After I experienced the commemoration of Prague Spring, 1968 in the Czech Republic, my interest in the history of communism in this country peaked. One of my friends from class mentioned that she wanted to go to the Museum of Communism downtown, and I immediately asked to join. What I was about to learn would change my life.
I had always known that communist governments were repressive. But, the extent to which they repressed their citizens was unknown to me. I had a fictional picture of communism in my mind: an Animal Farm-like reality in which nobody could trust anybody, wealth was extremely difficult to accumulate, and freedom was nonexistent. But, this fictional idea never was real to me. I imagined the real version of communism to be less harsh--that Czechoslovakia wasn’t repressed that much. I couldn’t have been further from the truth. Communism in Czechoslovakia was extreme. It robbed people of everything they had, including their consciences, personalities, and ability to trust. It made each person just a number in a system, forcing them to act as cogs in the machine rather than human beings. The following is what I learned at the museum:
Although it wasn’t until after WWII when the Communist Party officially took control of the country, many citizens sympathized with communism in the early 1920’s. Leading up to the establishment of the Communist Party in the Czechoslovakian government in 1921, Czech lands suffered from droughts and poverty, and thus communism appeared to offer a solution to their problems. By 1928, the party had gained a substantial amount of followers, making it the second-largest party in the Communist International party.
After WWII, the USSR dictated the government in Czechoslovakia. Socialist parties were abolished, and the Communist party gained control. Once in control, the Communist Party leaders initiated massive eradications of dissenters. At the start of Communist control in Czechoslovakia, 23,000 people were found guilty of crimes. Of the 23,000, 713 were sentenced to death immediately.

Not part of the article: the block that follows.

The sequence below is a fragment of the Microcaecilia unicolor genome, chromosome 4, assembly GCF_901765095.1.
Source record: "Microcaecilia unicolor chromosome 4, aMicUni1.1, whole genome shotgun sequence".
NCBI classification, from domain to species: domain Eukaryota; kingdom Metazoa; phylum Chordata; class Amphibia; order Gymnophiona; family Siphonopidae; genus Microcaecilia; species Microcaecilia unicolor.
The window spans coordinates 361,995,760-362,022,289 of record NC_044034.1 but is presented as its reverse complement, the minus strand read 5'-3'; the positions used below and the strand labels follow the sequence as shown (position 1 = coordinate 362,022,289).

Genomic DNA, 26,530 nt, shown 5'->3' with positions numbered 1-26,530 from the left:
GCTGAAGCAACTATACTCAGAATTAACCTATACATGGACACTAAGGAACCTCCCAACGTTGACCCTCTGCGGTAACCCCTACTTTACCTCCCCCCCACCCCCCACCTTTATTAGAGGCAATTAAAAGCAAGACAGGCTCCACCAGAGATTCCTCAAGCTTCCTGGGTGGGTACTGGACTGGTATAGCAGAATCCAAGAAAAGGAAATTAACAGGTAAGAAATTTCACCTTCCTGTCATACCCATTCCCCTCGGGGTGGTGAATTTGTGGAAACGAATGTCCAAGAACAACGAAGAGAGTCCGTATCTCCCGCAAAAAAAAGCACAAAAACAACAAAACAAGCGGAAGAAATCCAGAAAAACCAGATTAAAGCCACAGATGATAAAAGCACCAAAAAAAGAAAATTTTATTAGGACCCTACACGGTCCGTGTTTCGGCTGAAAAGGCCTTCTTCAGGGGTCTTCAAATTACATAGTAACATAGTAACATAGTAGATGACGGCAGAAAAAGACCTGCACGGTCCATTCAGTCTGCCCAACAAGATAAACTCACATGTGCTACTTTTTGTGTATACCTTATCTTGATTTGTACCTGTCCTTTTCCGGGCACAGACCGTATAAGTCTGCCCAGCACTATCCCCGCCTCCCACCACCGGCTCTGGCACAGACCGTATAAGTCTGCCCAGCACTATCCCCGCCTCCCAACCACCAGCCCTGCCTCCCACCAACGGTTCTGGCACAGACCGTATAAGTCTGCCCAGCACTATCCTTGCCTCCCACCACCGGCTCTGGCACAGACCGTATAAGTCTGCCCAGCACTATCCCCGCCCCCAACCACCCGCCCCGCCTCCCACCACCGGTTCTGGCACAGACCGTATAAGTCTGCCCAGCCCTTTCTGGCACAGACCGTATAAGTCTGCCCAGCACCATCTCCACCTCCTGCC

In 1945, 75% of industry was in the government’s control, and in 1948, the government put to use the taking of others’ property, or “legalized theft.” Although Klement Gottwald was the president of Czechoslovakia, he had limited control himself. Most of the decisions were dictated to him from the USSR. Thus started what the Museum of Communism calls the “Communist Dictatorship.”
From 1948-1968, Czechoslovakia was subject to extreme poverty, doctrination, and oppressive control. The Communists created a new ideal for their citizens: Homo Communism. The new socialist man was the laborer. He volunteered for his community, loved the army, and waved the soviet union flag. To showcase this ideal, the government created many banners and paintings glorifying Homo Communism, including the huge painting attached at the bottom of this article. Because labor was valued so much, and because the Communists in Czechoslovakia thought that the bulk of the community relied on physical labor, the government sponsored many uranium mines. Working in these plants was extremely unhealthy, and the stress of gathering uranium left huge environmental issues in the country, as well as economic.
To compensate for the government’s overinvesting in industry, it decided to change the value of its currency overnight and lower its debts. Although a few days before doing so government leaders promised that the money value would not change, they changed the value regardless on June 1, 1953. Imagine going to bed with $50,000 dollars in your bank account, to wake up to only $1,000. The reform made paupers out of the citizens, while it decreased the debt of an extremely inefficient government system. Cash lost about 80% of its value. The West referred to this reform as the “great swindle,” which it surely was. 130 anti-communist strikes occurred as a result of the reform, to which the government acted violently to repress.